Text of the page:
Exposure Sciences: 

Exposure Sciences Human Exposure Modeling : Linking multi-media environmental models with stochastic human-activity based models and PBPK uptake & dose models Environmental Exposure Analysis: Measure the distribution of pollutants / stressors in time and space Environmental Physics/Chemistry Analysis: understand and characterize the processes, including fate & transport, to describe the linkages from sources to environmental concentrations to human and ecosystem exposures Environmental Public Health Paradigm

Cross-Disciplinary Integration on New Technologies: 

Cross-Disciplinary Integration on New Technologies Restoring the aging drinking water/wastewater infrastructure and developing newer materials for piping & distribution systems Global change – e.g., engineering and cost evaluation of carbon capture technologies and scenario analyses Life cycle assessment of environmental implications of many of the emerging technologies (nanotechnology; bioenergy) Brownfields redevelopment Sustainable technology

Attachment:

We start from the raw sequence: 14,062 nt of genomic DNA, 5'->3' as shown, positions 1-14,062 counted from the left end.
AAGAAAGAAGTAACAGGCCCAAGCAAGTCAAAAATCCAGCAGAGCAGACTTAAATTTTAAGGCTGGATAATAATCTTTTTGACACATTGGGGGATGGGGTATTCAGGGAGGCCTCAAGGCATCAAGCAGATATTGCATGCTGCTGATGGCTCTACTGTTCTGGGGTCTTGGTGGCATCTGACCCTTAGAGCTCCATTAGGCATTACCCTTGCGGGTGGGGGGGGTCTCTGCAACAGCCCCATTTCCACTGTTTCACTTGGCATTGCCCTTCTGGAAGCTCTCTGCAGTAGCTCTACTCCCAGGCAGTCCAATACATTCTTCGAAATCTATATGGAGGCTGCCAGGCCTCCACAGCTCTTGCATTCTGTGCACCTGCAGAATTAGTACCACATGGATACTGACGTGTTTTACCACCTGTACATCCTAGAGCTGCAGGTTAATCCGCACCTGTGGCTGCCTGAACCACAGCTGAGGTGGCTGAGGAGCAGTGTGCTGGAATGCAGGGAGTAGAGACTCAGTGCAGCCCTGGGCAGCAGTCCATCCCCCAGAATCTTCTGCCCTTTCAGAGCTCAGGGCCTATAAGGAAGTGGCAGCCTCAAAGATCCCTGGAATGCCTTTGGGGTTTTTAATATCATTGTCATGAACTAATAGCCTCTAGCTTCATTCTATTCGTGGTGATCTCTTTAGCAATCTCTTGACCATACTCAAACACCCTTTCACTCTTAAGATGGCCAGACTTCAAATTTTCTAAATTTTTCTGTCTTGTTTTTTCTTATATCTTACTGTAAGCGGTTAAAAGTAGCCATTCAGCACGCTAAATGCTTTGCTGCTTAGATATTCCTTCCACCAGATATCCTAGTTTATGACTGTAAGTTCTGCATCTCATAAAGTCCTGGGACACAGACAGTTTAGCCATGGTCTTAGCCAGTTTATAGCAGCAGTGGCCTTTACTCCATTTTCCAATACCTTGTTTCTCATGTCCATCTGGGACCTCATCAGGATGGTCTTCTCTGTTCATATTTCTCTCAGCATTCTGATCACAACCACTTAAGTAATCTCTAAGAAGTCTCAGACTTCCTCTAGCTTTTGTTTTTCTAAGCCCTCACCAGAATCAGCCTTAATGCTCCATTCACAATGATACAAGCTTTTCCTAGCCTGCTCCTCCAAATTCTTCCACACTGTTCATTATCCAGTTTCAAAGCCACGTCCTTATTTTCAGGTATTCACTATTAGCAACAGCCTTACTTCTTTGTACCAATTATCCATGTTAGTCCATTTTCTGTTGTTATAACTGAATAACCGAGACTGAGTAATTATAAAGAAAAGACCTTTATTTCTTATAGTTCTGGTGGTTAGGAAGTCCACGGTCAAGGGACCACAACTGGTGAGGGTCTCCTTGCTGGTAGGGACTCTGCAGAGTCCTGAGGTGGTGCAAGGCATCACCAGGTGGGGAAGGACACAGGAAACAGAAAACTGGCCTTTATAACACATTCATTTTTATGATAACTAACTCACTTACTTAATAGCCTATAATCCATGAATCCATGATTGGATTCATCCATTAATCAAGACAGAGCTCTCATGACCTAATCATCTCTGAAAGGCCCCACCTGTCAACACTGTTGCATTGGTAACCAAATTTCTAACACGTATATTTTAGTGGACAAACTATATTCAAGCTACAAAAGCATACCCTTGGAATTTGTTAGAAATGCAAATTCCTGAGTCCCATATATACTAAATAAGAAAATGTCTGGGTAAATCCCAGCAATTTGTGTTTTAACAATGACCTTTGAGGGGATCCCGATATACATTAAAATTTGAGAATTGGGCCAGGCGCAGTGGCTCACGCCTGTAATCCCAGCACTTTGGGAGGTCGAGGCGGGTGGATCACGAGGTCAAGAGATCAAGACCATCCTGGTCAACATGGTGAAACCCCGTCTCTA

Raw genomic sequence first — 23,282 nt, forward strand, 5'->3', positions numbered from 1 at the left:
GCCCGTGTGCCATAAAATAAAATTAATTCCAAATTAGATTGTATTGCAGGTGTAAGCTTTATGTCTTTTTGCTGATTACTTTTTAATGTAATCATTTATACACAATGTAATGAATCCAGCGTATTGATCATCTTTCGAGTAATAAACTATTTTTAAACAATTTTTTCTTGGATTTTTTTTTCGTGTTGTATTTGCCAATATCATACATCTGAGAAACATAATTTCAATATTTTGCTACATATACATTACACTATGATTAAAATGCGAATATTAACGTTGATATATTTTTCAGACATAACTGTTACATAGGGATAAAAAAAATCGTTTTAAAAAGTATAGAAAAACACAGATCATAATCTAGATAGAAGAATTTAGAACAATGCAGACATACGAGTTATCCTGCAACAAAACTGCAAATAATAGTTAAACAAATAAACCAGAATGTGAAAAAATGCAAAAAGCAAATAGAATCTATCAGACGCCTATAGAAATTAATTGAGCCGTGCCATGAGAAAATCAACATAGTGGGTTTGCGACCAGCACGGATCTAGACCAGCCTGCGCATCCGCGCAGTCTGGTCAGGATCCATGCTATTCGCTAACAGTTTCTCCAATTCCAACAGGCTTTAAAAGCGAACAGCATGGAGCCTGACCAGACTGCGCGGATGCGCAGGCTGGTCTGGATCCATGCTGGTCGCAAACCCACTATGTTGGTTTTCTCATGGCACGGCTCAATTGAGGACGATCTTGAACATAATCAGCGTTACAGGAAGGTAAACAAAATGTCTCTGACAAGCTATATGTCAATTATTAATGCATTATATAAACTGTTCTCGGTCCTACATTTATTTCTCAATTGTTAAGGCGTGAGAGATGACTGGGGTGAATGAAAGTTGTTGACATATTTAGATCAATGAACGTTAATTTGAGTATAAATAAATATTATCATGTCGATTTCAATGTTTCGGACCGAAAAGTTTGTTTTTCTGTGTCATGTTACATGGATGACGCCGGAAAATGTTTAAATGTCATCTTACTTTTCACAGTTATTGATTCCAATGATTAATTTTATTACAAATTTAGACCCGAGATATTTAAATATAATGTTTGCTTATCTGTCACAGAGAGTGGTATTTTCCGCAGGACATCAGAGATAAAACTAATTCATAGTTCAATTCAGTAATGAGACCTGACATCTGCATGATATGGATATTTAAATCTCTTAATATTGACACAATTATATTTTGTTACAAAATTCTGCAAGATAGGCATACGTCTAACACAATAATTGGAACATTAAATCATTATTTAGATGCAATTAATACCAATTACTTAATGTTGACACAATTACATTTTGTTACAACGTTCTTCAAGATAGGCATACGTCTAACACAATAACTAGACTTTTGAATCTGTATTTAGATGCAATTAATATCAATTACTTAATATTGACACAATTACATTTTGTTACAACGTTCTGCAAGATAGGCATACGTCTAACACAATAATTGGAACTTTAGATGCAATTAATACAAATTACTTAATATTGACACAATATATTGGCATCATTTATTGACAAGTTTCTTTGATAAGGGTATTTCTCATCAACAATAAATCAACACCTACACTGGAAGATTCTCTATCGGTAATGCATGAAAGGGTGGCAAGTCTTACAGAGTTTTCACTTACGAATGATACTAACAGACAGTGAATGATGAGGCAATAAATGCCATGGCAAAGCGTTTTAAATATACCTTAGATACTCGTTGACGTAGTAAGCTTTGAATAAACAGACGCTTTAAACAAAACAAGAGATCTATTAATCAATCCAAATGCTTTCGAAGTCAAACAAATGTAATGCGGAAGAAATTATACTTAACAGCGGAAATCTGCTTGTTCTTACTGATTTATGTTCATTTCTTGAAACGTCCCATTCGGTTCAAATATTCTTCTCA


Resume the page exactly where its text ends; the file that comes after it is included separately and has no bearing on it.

Information/Information Technology: 

Information/Information Technology Identify, retrieve, store, collate, annotate and mine information Develop models using the omic data that describe the impact of xenobiotic exposure on fundamental molecular and physiologic processes Create interoperable data platforms (e.g., surveillance and monitoring data, omic data) Develop and utilize large scale databases (e.g., EMAP, Array Track) New applications of existing monitoring data bases (e.g., NASA/NOAA)

EPA Careers – Information: 

EPA Careers – Information http://www.epa.gov/careers/search.html http://www.epa.gov/careers/gradopp.html More About EPA’s Office of Research & Development http://www.epa.gov/ord/


Fu Challenges in Workforce Planning Flat/declining funding is creating an increased need to: anchor Discovery to Translational Science address the training quandary: breadth versus depth consider new goals for undergraduate/ graduate/post doctoral training recognize “Generation Now's” different career path mind set foster a teaming versus flying solo model: - think strategic versus opportunistic - develop new performance/promotion currency